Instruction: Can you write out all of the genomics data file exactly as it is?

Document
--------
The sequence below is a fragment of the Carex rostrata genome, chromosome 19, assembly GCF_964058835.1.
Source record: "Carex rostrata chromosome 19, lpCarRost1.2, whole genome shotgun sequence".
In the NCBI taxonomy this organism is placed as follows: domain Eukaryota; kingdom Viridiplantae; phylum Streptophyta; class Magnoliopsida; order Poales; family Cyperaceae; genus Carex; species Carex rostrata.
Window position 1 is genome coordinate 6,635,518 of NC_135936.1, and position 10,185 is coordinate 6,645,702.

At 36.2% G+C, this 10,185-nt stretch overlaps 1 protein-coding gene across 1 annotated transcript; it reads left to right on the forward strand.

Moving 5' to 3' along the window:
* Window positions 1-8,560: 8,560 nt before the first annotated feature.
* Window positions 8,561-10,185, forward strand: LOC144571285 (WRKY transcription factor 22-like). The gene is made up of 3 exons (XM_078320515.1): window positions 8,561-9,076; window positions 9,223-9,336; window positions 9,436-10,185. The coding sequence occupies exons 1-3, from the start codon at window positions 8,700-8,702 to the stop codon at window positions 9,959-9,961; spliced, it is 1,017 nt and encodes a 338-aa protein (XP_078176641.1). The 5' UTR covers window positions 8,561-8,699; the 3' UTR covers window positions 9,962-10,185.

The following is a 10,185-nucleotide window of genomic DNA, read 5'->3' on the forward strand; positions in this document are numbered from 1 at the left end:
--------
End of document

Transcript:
The sequence below is a fragment of the Carex rostrata genome, chromosome 19, assembly GCF_964058835.1.
Source record: "Carex rostrata chromosome 19, lpCarRost1.2, whole genome shotgun sequence".
In the NCBI taxonomy this organism is placed as follows: domain Eukaryota; kingdom Viridiplantae; phylum Streptophyta; class Magnoliopsida; order Poales; family Cyperaceae; genus Carex; species Carex rostrata.
Window position 1 is genome coordinate 6,635,518 of NC_135936.1, and position 10,185 is coordinate 6,645,702.

At 36.2% G+C, this 10,185-nt stretch overlaps 1 protein-coding gene across 1 annotated transcript; it reads left to right on the forward strand.

Moving 5' to 3' along the window:
* Window positions 1-8,560: 8,560 nt before the first annotated feature.
* Window positions 8,561-10,185, forward strand: LOC144571285 (WRKY transcription factor 22-like). The gene is made up of 3 exons (XM_078320515.1): window positions 8,561-9,076; window positions 9,223-9,336; window positions 9,436-10,185. The coding sequence occupies exons 1-3, from the start codon at window positions 8,700-8,702 to the stop codon at window positions 9,959-9,961; spliced, it is 1,017 nt and encodes a 338-aa protein (XP_078176641.1). The 5' UTR covers window positions 8,561-8,699; the 3' UTR covers window positions 9,962-10,185.

The following is a 10,185-nucleotide window of genomic DNA, read 5'->3' on the forward strand; positions in this document are numbered from 1 at the left end: